BIMI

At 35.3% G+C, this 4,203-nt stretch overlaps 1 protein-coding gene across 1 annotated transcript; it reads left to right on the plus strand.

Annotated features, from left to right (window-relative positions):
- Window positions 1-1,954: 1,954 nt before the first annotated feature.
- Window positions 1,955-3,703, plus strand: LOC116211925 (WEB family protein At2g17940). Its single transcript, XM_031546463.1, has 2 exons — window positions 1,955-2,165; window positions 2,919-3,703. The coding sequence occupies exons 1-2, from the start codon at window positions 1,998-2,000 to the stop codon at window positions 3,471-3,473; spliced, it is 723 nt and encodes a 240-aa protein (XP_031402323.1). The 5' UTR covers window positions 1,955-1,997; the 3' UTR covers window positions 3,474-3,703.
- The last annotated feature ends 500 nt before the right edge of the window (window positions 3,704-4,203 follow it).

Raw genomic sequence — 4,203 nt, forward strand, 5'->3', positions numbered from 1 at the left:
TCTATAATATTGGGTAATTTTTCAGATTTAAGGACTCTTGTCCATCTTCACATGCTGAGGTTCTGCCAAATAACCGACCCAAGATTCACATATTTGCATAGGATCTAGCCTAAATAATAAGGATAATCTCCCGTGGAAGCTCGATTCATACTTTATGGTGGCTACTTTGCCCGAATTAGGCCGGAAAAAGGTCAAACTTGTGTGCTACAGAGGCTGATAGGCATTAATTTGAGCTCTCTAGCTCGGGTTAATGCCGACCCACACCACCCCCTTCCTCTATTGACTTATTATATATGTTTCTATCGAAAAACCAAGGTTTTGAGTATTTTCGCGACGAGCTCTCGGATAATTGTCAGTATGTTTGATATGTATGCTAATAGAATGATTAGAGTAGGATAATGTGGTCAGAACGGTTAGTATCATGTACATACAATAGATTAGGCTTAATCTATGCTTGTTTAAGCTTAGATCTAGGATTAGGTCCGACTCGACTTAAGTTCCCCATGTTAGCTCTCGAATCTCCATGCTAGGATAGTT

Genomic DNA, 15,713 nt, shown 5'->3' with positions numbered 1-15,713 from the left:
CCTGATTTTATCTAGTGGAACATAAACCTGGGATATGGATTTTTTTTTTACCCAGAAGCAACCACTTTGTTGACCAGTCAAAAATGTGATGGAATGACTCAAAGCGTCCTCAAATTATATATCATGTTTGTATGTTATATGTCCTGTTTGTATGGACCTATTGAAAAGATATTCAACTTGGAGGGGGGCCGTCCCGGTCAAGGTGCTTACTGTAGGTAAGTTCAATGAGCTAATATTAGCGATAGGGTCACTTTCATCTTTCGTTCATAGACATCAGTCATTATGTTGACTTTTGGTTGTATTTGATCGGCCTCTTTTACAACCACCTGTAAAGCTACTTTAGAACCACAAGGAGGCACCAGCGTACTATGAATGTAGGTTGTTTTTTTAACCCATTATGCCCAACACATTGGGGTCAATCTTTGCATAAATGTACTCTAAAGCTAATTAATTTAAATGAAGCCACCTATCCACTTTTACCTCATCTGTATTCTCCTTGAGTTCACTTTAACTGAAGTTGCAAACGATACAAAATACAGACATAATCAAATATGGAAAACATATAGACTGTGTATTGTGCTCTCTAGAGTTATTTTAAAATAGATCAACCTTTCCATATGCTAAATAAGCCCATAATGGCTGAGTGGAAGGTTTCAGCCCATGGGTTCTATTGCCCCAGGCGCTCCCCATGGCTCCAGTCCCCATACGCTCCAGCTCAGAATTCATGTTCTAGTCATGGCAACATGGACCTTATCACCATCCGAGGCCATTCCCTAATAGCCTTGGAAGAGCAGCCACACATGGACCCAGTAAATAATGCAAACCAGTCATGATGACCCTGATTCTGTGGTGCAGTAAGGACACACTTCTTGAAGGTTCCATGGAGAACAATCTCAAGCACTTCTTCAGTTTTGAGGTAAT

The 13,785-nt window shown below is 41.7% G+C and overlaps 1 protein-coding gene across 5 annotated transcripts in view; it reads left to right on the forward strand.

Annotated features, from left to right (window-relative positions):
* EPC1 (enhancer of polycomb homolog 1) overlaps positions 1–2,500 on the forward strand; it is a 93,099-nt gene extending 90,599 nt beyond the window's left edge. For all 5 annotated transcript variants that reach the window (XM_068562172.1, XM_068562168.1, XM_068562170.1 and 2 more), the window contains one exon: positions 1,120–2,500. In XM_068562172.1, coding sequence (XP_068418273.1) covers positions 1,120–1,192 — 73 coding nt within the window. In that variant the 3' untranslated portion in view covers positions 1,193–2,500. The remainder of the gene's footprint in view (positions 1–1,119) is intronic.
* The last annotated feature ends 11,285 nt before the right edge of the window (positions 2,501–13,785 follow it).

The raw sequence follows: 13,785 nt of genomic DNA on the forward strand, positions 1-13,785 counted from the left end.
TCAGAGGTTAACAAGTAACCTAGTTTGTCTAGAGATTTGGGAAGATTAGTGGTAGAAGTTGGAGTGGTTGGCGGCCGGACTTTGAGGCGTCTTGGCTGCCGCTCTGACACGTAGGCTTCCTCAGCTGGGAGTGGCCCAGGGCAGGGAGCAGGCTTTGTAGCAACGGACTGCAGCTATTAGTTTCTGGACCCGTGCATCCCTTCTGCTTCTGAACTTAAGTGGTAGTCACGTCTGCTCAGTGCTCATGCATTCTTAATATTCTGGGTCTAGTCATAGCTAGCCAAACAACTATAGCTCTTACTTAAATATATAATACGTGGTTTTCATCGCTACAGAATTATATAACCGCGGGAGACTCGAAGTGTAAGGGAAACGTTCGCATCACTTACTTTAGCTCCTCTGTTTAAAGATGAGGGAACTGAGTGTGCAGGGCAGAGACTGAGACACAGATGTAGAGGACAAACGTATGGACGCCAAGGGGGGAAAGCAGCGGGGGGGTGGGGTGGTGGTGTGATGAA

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Chris & Lou Anne War In May of 1984, while I was in the Navy and we were stationed in Rota, Spain, Lou Anne and I both trusted Jesus Christ as our Savior at Bethel Baptist Church, a BIMI military missions church. God called me to preach in June 1996, while working at a Baptist youth camp. In my last year of Bible college, God called us to Military Missions. We went to BIMI Candidate School in 2004 and travelled on deputation for a year and a half to raise our support. In May 2006 we planted Freedom Independent Baptist Church in the Mayport, Florida, area to reach the military folks and their families who were stationed at the Mayport Naval Station. In the past 7 years, we have seen over 400 people come to Christ and I have had the privilege of baptizing 82 people. God gave us an opportunity to purchase our first church building in February 2010. We went from 900 sq. ft. to 8,800 sq. ft. September 2012 God clearly spoke to my heart about moving to Italy to reach the U.S. Military and their families who are stationed there. Also, we intend to start an outreach to the Italian community and conduct services for them as well. We already have about 70% of our needed support. Please pray that God will supply the rest of our support so we can spread the Gospel to those in Italy. We look with great expectancy to see what God will do in our ministry in Italy. Misconceptions by Evangelist Richard Harper Each of us in the ministry primarily understands our particular area of service to the Lord. For instance, I can certainly list for you many blessings and a few burdens that are found when one travels in full-time evangelism. I have also been with hundreds of pastors, and they can all list the praises and the pains associated with the ministry in which the Lord has placed them. In addition to understanding our own ministries, we try as compassionate servants of the Lord to “esteem other better” by understanding the ministries of our co-workers in Christ. Many times I am asked by pastors to give them insights into full-time evangelism. When pastors have their annual missions conferences, they often ask missionary church planters to answer questions from the congregation so that their people and the pastor can understand and pray better for that ministry. Yes, for the most part we understand and study each ministry with which we are associated. During a few recent conversations with pastor friends, I have discovered that there is one area of ministry, however, about which most people in ministry are misinformed. There is a great deal of confusion about missions to the United States military around the world. This is understandable to a large degree because there are only about 60 independent fundamental Baptist mission works to the U.S. Military around the world. Chances are, if you do not support a missionary to the military, or you have not had the time (or the finances) to visit one on the field, you have some misconceptions about this vital ministry. It is our goal to help pastors burdened for world evangelism and worldwide missions to understand military missions in its support, service and successes. We will do so by first dealing with the misconceptions and then sharing our hearts for these choice servants of the Lord and their ministries. As we deal with military missions in general, time will prohibit us from dealing with individual ministries, although there will be a few illustrations along the way. Misconceptions 1. “These ministries do not need support because their entire congregation is gainfully employed by the government.” This misconception is common. It is true that the people who attend these works are, for the most part, either serving our country in the armed forces or are civilians working for the government in support of the military. It is important to realize that we are supporting the missionary church planter and not the church. Paul complimented the Philippians because for even in Thessalonica ye sent once and again unto my necessity. In many, if not all cases, these churches are self-supporting in that they pay their bills, give to missions, build buildings, and run buses, but we are supporting the missionary church planter, not the church.